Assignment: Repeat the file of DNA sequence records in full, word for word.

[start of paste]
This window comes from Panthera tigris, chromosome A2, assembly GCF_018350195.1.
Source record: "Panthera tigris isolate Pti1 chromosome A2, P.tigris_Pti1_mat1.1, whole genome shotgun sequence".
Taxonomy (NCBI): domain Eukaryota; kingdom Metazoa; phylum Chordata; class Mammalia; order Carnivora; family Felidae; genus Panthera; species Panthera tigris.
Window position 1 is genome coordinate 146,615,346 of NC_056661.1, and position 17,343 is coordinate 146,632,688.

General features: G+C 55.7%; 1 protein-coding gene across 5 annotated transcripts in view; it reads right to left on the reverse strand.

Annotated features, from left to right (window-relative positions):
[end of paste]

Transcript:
This window comes from Panthera tigris, chromosome A2, assembly GCF_018350195.1.
Source record: "Panthera tigris isolate Pti1 chromosome A2, P.tigris_Pti1_mat1.1, whole genome shotgun sequence".
Taxonomy (NCBI): domain Eukaryota; kingdom Metazoa; phylum Chordata; class Mammalia; order Carnivora; family Felidae; genus Panthera; species Panthera tigris.
Window position 1 is genome coordinate 146,615,346 of NC_056661.1, and position 17,343 is coordinate 146,632,688.

General features: G+C 55.7%; 1 protein-coding gene across 5 annotated transcripts in view; it reads right to left on the reverse strand.

Annotated features, from left to right (window-relative positions):